Now I’ve got them running away, retreating to anonymity. Encountering the likes of me may be an insufferable hurdle on the quest for Mr. Right.
When you’re single a long, long, long, long time, there’s a tendency to revert to adolescent self-hate when a wooing goes awry.
What’s wrong with me?!
Well, during the teen years, it was more like, WHAT’S WRONG WITH ME?!!! Nowadays I abhor multiple exclamation marks and I’m saving the all caps for my pending lottery win.
So what brought on this latest orbital disaster in which the whole world revolves around me? Well, earlier this week, I received a courtesy email from Plenty of Fish, my online dating sludge pit. (Scary thought: My relationship with POF may be longer than any actual dating relationship.) The email header stated, Kimono40 wants to meet you!
Well, golly. How lovely.
I repressed any thoughts about why the guy chose to identify himself with a kimono and clicked on the link. Three smiling photos of a guy with a little beard growth stared back at me. (Face-saving fact for later: I recall clicking “No” recently when POF asked if I wanted to meet him. The plaid shirt in the main profile pic had the wrong color tones and the face looked bloated. Yeah, sometimes I’m as deep as the cast of “Seinfeld”.) He looked particularly attractive in the middle shot so I clicked on the full profile.
Master’s degree, 10-year prior relationship, has a car. Jackpot! (It’s a sludge pit, I remind you. And to all those environmentally conscious cyclists and mass transit commuters, I salute you. But, should a relationship evolve, I don’t want to sit on the handlebars as we zip down to the convenience store for a midnight Häagen-Dazs run.)
That email notification came on Tuesday. Life was too hectic to send a message that would make any sense so I waited until Saturday morning to contemplate a reply. Rereading the profile, his quirkiness stood out. And I like quirky. The man said he likes nature walks (a dating profile staple) and talks to the trees (What?! Oh, in a spiritual kind of way. Sure.). He also tossed in a reference to Mary Poppins. Daring!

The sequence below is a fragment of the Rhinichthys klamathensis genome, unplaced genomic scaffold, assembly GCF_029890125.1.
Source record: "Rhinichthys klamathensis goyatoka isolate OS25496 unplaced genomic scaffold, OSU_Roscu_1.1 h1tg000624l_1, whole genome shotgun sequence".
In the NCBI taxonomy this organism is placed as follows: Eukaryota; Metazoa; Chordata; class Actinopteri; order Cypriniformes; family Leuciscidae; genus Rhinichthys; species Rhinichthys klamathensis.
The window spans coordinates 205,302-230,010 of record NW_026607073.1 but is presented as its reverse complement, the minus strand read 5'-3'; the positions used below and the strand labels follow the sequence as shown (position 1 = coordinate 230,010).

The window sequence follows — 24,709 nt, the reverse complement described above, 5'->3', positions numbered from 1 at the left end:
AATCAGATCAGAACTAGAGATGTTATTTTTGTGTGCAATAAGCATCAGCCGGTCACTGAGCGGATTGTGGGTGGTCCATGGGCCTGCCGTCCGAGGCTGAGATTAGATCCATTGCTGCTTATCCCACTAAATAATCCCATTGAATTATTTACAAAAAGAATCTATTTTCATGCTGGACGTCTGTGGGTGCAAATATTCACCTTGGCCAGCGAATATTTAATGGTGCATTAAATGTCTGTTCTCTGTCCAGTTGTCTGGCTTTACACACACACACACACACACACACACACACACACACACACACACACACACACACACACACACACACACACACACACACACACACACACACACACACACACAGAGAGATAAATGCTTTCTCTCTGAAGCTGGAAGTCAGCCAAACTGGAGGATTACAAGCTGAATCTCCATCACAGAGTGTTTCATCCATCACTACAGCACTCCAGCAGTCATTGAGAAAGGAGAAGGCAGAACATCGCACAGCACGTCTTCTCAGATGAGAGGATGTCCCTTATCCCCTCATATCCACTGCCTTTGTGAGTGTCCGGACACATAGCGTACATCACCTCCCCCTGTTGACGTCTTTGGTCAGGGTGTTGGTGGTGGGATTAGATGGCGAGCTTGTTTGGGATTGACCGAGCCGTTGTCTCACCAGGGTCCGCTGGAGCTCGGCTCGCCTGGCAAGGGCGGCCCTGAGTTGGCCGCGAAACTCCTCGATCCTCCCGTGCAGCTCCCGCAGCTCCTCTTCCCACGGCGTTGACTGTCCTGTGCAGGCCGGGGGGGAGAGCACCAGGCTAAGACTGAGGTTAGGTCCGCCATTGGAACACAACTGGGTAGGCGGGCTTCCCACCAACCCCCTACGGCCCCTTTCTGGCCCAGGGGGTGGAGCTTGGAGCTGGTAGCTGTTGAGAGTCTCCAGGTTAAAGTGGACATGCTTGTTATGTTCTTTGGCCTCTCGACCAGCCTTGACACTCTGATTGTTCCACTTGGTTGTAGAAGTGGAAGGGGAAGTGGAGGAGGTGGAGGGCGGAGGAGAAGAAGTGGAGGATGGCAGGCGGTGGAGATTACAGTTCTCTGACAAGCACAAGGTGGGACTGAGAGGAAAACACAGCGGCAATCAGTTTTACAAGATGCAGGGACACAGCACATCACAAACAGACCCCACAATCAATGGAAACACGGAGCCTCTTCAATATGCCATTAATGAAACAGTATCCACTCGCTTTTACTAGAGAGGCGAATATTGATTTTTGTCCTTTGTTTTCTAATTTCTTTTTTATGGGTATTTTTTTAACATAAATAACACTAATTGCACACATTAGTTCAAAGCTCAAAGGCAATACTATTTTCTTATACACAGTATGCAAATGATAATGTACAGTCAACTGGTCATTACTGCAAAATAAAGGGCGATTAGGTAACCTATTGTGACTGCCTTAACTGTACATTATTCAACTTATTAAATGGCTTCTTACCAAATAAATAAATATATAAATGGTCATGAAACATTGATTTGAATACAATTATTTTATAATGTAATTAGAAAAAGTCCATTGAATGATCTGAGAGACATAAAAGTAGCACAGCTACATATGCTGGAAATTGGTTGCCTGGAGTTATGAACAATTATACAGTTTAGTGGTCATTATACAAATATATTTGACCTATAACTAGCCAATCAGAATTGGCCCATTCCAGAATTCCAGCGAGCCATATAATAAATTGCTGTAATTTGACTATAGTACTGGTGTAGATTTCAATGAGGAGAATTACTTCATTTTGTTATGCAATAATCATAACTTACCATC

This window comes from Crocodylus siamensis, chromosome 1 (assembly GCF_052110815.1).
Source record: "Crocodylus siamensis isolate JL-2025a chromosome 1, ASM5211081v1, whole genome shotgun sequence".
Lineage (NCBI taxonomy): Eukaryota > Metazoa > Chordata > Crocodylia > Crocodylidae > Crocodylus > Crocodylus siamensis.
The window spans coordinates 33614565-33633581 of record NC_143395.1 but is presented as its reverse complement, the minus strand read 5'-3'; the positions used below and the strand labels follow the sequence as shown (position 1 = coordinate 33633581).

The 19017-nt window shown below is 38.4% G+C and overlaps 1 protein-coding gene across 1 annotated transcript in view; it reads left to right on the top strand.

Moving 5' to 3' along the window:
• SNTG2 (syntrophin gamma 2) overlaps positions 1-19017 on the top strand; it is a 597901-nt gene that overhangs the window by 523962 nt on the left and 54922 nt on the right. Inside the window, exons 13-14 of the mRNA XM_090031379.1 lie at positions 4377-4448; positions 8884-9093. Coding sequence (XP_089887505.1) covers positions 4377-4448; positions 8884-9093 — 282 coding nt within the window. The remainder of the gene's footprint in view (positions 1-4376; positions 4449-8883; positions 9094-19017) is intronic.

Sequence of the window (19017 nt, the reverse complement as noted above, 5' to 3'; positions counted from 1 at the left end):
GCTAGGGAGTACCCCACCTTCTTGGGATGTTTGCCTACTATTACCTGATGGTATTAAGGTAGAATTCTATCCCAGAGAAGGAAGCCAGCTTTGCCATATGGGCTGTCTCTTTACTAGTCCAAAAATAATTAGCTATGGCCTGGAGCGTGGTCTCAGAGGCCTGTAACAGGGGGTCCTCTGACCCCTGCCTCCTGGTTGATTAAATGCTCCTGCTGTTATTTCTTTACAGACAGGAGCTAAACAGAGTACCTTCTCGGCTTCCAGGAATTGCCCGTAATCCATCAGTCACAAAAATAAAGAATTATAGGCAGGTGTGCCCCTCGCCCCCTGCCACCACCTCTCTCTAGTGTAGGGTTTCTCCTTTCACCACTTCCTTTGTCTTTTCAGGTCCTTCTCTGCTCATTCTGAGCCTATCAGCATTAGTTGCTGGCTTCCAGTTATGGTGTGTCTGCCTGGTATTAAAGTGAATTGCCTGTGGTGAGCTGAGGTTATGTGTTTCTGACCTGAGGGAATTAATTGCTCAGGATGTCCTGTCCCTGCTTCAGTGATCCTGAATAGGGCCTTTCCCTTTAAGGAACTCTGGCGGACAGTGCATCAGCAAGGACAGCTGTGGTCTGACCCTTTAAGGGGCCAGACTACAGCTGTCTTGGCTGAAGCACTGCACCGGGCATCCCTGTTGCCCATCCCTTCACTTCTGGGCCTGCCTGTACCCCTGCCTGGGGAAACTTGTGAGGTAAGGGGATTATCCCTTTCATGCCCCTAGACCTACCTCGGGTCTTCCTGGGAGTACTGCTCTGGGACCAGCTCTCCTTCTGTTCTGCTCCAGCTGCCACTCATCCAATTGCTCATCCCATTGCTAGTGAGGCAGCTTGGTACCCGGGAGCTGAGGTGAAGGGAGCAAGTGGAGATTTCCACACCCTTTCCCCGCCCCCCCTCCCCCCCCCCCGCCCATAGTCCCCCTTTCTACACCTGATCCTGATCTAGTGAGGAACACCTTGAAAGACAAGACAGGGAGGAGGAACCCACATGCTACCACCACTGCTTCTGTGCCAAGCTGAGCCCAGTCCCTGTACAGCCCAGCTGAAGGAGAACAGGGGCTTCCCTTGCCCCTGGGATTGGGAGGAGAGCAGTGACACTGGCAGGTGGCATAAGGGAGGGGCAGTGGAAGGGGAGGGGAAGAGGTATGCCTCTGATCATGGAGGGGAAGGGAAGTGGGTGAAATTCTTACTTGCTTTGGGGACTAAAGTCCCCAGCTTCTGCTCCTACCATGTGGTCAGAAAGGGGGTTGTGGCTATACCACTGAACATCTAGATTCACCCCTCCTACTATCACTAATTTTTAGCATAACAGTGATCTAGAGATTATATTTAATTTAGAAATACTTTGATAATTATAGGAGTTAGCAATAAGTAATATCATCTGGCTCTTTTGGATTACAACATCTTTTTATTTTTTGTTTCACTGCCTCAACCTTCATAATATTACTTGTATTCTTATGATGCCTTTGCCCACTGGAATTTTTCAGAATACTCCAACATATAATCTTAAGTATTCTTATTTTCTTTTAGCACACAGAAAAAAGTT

I had to respond. (Mary Poppins does it for me every time.)
I fired off a quick message and then went on with the rest of my day, doing everything and anything to avoid mowing the lawn. (At one point, I lost my dog in the wild savannah, but the calls of his trusty broccoli squeak toy guided the little guy back to safety.)
By Saturday evening, I’d received no reply. (Not exactly out of the ordinary for my messages, but I had a hunch about this guy.) It was the Victory Day weekend. I told myself he had probably gone camping. Somewhere remote. Lots of trees to get to know.
Still no email Sunday morning. Definitely camping. Or holed up with friends in a log cabin, secretly mourning the fallen timber. But in the “Viewed Me” section of Plenty of Fish his plaid shirted mug shot had vanished.
Can you block someone from ever seeing your profile again? Curiosity got the better of me so I signed out and did an anonymous search, specifically pinpointing his age. Nothing.
Kimono40 had left the pond.
And that’s where we get back to everything revolving around me. Sure, his sudden departure could be a mere coincidence, happening within a day of me sending him a message, but, more likely, I caused it. What ever happened to just ignoring and/or deleting the “offending” message? But, no,...I’d induced horror, disgust, nausea. Somewhere in a wooded area he’d retreated to Pray the Gay Away. Maybe the repulsion from seeing my message wasn’t the sole cause, but I was the final straw.
It is possible that he found someone else and, feeling good about their potential, deleted his profile. It is possible he decided to become a Catholic priest. It is possible he created the profile while housed in some Ex-Gay fortress and the powers that be discovered his internet transgressions and he is now confined to solitary in a room plastered with posters of Pamela Anderson and the always-hot Betty White. (He probably had to unfollow Ellen Degeneres on Twitter, too.) It is even possible that, at the very moment I sent my message, he was calling it quits to POF, realizing nothing good can ever be dredged up from a sludge pond.
Still, I may very well have sent him running. This comes only two weeks after a guy stood me up. All that “it gets better” banter? Seems there’s a teeny tiny asterisk, excepting the likes of me.
Oh, do relax. I’m not disheartened by this at all. We never met. I invested fifty words, maybe sixty—a tome by POF standards, but a succinct “hello” for me. If I did drive away a guy from Plenty of Fish, I’m amused. At least I made an impression!
It makes me want to send someone else a message. Will he too flee the fish tank? When will the site demand that I leave? Or is there a point when I’ll be the lone goldfish, swimming around in algae-laden fishbowl?
Time to invest in a deep sea diver statue. I’ll take whatever company I can get.
And I can’t shake the urge to download “Mary Poppins”, maybe even plan a Julie Andrews marathon. Sadly, life’s come to that.